Against that backdrop, we believe even more stimulus — and economic reforms — will be necessary both globally and at the individual country level to help economies return to pre-COVID-19 rates of growth. Additional central bank swap lines will almost certainly be required. And as a major bilateral creditor, especially to EM countries, China will need to take a major role in providing financial lifelines.
The combination of deep experience and dedicated focus makes Nuveen’s approach well-suited to navigating EMD during these uncertain times.
Nuveen’s EMD edge: Experience and resultsNuveen has been investing in emerging markets for decades and manages $12.6 billion in EMD assets as of 31 March 2020. Our 16-person EMD team includes portfolio managers with an average of 25 years’ experience in the asset class, along with research analysts and traders dedicated speci-fically to EMD. This allows for a deeper understanding of market dynamics and opportunities to find compelling relative value not only among issuers and securities within EMD indexes, but also in out-of-benchmark, less covered areas of the globe.
Together the team has weathered multiple market cycles and crises, with a track record of delivering strong risk-adjusted returns. They have achieved these results through a disciplined investment process focused on downside risk management and efficient allocation of active risk. The combination of deep experience and dedicated focus make the team’s approach well-suited to navigating EMD during these uncertain times.
Given the maturation and diversity of the asset class, the current crisis does create significant and unique opportunities, despite COVID-19’s devastating human and economic toll. In fact, our core belief that EMD should not be considered a monolithic asset class has never been more applicable than it is today.
Our core belief that EMD should not be considered a monolithic asset class has never been more applicable than it is today.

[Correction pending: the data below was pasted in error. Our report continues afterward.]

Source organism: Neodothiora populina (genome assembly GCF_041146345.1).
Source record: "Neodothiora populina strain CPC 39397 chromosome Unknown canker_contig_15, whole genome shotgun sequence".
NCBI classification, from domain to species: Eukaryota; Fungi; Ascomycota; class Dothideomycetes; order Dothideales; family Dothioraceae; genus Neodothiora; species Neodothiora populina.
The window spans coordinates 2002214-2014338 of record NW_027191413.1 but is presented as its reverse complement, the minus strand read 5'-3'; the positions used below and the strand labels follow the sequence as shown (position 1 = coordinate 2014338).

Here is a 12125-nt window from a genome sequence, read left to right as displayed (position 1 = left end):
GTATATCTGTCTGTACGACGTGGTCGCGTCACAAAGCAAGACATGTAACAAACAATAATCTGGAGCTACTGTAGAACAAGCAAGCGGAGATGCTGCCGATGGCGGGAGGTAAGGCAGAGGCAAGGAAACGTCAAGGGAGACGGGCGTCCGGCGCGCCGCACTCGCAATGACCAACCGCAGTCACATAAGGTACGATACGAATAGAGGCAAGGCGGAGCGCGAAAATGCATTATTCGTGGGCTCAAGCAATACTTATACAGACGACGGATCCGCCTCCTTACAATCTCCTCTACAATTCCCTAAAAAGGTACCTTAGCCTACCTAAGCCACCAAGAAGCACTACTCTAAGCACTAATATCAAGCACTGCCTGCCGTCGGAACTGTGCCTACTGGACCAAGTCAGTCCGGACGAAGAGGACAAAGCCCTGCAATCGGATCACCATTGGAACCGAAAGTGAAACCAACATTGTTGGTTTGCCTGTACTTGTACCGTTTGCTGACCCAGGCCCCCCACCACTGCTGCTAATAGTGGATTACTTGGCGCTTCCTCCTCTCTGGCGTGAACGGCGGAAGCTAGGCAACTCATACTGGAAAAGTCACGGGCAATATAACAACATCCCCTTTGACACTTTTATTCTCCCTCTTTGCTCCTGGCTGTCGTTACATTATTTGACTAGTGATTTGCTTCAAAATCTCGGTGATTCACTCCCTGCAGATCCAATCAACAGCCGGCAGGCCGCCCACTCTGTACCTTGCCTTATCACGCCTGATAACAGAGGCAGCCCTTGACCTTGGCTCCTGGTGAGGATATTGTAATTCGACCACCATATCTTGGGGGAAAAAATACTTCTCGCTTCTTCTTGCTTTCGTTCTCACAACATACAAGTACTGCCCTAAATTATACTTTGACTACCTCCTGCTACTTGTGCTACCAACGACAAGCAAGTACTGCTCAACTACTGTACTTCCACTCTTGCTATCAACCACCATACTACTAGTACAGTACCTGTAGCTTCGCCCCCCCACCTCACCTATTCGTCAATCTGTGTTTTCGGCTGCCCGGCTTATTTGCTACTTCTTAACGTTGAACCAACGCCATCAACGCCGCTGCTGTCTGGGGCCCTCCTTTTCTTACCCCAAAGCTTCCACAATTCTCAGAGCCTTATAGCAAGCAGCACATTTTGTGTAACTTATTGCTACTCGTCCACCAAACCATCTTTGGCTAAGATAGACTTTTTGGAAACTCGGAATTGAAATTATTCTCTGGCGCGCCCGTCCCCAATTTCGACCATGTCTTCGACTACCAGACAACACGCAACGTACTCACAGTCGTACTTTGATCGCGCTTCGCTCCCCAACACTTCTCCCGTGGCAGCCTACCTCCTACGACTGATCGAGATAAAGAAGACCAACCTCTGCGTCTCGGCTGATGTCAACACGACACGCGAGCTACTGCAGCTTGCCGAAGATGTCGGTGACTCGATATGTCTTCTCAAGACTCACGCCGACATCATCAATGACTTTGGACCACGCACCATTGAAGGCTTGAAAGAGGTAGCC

Lastly, we’ve uncovered EMD market segments where we believe valuations have overshot and are inconsistent with fundamentals. Current market pricing implies a very high rate of defaults that may be unlikely to materialize, based on our analysis of default levels during prior crises.
The benchmark for the Emerging Markets Blend Composite is the JPMorgan Emerging Markets Bond Index Global Diversified (EMBI®-GD) Index. The EMBI® Global Diversified Index is a uniquely weighted version of the EMBI® Global Index. It limits weights of those index countries with larger debt stocks by only including specified portions of these countries’ eligible current face amounts of debt outstanding. The countries covered in the EMBI® Global Diversified Index are identical to those covered by the EMBI® Global Index (The EMBI® Global tracks total returns for U.S. dollar denominated debt instruments issued by emerging market sovereign and quasi-sovereign entities: Brady bonds, loans and eurobonds).The benchmark for the Emerging Markets Local Currency composite is the JPMorgan Government Bond Index Emerging Markets Global Diversified (GBI-EM) Index. The JPMorgan GBI EM-Global Diversified indexes are comprehensive emerging market debt benchmarks that track local currency bonds issued by governments of emerging markets. The source of all benchmark returns is JPMorgan.
A word on risk
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Past performance is not a guide to future performance. All investments carry a certain degree of risk, including possible loss of principal, and there is no assurance that an investment will provide positive performance over any period of time. Equity investments are subject to market risk or the risk that stocks will decline in response to such factors as adverse company news or industry developments or a general economic decline. Any investment in taxable fixed-income securities is subject to certain risks, including credit risk, interest-rate risk, foreign risk, and currency risk. There are specific risks associated with international investing, which include but are not limited to foreign company risk, adverse political risk, market risk, currency risk and correlation risk. In addition, investing in securities of developing countries involve greater risk than, or in addition to, investing in developed foreign countries.